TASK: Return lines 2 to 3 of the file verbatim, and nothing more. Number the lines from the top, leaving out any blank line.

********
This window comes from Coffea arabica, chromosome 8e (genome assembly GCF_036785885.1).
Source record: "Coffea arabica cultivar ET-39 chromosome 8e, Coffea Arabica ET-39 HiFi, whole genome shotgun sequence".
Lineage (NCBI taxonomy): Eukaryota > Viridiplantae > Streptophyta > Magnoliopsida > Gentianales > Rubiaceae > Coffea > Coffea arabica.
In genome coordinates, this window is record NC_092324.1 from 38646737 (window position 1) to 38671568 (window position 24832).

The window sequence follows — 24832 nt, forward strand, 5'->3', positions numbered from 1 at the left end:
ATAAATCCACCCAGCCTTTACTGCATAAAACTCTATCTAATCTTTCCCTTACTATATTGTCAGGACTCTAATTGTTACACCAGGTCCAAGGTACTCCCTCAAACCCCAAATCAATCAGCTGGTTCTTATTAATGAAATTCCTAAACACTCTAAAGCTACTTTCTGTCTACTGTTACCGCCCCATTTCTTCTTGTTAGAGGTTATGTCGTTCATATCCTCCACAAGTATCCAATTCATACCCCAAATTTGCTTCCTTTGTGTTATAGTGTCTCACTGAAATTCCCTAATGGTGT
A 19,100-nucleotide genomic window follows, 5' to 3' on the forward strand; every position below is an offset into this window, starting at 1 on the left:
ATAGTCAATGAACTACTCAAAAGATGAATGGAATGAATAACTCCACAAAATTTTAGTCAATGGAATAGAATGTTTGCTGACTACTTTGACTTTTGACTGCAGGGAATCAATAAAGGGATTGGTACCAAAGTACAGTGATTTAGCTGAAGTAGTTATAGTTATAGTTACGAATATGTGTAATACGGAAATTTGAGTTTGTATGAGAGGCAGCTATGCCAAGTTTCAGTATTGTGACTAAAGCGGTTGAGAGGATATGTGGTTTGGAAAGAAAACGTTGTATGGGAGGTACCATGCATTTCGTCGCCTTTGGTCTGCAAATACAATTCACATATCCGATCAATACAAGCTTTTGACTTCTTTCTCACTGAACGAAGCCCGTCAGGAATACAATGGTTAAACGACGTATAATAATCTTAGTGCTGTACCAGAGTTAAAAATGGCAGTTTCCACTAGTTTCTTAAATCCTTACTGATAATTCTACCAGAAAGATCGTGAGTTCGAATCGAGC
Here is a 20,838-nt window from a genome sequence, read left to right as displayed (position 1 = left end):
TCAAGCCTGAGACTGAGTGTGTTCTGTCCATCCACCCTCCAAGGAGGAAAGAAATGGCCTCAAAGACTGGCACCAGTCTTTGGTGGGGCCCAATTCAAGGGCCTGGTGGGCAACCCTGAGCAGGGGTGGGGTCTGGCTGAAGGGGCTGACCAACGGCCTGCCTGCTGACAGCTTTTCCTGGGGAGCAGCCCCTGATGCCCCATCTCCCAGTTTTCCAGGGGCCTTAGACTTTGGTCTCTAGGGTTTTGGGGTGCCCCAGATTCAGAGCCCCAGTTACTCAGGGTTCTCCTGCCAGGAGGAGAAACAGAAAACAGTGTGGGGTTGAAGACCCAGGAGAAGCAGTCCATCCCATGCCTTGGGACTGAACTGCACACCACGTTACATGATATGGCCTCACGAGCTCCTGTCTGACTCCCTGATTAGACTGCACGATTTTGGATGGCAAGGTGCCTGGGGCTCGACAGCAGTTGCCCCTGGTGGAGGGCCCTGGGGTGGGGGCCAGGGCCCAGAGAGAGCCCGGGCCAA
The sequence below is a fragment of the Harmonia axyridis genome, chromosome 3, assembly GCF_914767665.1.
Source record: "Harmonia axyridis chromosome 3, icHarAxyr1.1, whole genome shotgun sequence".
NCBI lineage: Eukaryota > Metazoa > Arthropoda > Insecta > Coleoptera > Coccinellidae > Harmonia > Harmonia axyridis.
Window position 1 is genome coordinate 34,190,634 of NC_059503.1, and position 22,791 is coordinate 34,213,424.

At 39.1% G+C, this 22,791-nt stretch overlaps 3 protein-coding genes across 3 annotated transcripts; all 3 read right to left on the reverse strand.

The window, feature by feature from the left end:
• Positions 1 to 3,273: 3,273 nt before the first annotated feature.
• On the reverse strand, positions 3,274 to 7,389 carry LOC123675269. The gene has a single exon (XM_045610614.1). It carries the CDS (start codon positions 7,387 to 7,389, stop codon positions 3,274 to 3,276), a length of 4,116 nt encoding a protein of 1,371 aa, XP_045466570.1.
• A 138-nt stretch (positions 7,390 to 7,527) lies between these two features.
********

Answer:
Source record: "Coffea arabica cultivar ET-39 chromosome 8e, Coffea Arabica ET-39 HiFi, whole genome shotgun sequence".
Lineage (NCBI taxonomy): Eukaryota > Viridiplantae > Streptophyta > Magnoliopsida > Gentianales > Rubiaceae > Coffea > Coffea arabica.